This book review is included in a tour by TLC Book Tours. I was provided a copy for review purposes.
Cate’s Tour Stops

Tuesday, May 8th: Instagram: @jackiereadsbooks
Tuesday, May 15th: Wining Wife
Thursday, May 17th: Time 2 Read
Monday, May 21st: Staircase Wit
Tuesday, May 22nd: Instagram: @_literary_dreamer_
Wednesday, May 23rd: Instagram: @theliteraryllama
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Sunday, May 13, 2018

Review: The Guernsey Literary and Potato Peel Pie Society

The Guernsey Literary and Potato Peel Pie Society
by Mary Ann Shaffer, Annie Barrows

Why did you choose this book? This was a book club selection that several of us had on our ‘to read’ list
When did you read this book? May 2018
Who should read this book? Readers who enjoy books on dysfunctional families and books that make you think.
Source: library ebook
My Rating: ★★½    2½ Stars
Bookclub Rating: ★★★★    4Stars

Here is a synopsis of The Guernsey Literary and Potato Peel Pie Society from Goodreads

Written with warmth and humor as a series of letters, this novel is a celebration of the written word in all its guises, and of finding connection in the most surprising ways.

“I wonder how the book got to Guernsey? Perhaps there is some sort of secret homing instinct in books that brings them to their perfect readers.”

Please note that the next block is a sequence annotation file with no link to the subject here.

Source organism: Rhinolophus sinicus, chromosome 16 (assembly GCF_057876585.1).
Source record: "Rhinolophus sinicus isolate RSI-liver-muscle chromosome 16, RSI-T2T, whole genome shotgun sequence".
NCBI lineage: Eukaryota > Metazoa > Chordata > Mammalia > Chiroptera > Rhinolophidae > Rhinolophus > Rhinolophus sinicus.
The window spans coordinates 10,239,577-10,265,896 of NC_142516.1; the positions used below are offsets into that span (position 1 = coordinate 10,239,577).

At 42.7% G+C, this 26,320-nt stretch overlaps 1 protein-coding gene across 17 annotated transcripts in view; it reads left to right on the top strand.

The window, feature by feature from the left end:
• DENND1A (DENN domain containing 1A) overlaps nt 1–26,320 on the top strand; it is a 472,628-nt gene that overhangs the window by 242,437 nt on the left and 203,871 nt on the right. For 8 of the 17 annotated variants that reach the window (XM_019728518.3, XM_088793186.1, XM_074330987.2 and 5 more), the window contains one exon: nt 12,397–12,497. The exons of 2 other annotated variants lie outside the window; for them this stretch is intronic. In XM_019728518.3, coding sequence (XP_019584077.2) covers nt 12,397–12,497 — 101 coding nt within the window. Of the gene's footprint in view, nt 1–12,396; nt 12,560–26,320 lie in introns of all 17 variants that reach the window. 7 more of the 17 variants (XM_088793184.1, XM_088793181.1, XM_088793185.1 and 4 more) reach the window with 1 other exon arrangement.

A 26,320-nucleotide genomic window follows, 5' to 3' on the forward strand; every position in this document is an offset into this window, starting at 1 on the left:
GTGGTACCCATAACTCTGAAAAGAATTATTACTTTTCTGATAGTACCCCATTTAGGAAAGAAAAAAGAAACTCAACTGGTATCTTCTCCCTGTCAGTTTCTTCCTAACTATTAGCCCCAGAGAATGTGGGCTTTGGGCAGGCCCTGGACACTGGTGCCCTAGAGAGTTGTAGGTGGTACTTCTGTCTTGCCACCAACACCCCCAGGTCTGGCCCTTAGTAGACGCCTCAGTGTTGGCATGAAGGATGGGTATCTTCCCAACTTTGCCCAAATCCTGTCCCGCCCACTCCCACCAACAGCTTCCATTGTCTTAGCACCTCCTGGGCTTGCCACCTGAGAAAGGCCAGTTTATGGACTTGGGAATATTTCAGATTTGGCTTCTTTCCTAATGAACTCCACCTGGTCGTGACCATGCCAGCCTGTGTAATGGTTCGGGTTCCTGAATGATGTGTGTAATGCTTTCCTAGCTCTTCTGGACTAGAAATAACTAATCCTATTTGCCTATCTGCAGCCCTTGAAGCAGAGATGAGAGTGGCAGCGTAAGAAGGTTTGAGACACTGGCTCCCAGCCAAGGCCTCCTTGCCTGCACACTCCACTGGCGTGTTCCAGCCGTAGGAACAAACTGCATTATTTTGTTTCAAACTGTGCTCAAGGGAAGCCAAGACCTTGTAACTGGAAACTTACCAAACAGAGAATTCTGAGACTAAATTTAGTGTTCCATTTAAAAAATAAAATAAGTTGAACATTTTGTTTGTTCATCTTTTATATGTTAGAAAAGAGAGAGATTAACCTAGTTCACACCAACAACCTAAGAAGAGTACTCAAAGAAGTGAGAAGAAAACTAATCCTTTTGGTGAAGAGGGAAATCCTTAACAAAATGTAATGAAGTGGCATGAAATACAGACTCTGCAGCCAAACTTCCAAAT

January 1946: London is emerging from the shadow of the Second World War, and writer Juliet Ashton is looking for her next book subject. Who could imagine that she would find it in a letter from a man she’s never met, a native of the island of Guernsey, who has come across her name written inside a book by Charles Lamb….

As Juliet and her new correspondent exchange letters, Juliet is drawn into the world of this man and his friends—and what a wonderfully eccentric world it is. The Guernsey Literary and Potato Peel Pie Society—born as a spur-of-the-moment alibi when its members were discovered breaking curfew by the Germans occupying their island—boasts a charming, funny, deeply human cast of characters, from pig farmers to phrenologists, literature lovers all.

Juliet begins a remarkable correspondence with the society’s members, learning about their island, their taste in books, and the impact the recent German occupation has had on their lives. Captivated by their stories, she sets sail for Guernsey, and what she finds will change her forever.

Written with warmth and humor as a series of letters, this novel is a celebration of the written word in all its guises, and of finding connection in the most surprising ways.

My Review

I had this one on my TBR for a long time. I’d heard good things about it and it was a recurrent selection for various book clubs hosted by our library system, so I knew I wanted to read it. When our book club realized that several of us had the book on our lists, AND that the movie version is set to be released later this summer, we decided to make it one of our 2018 book club selections..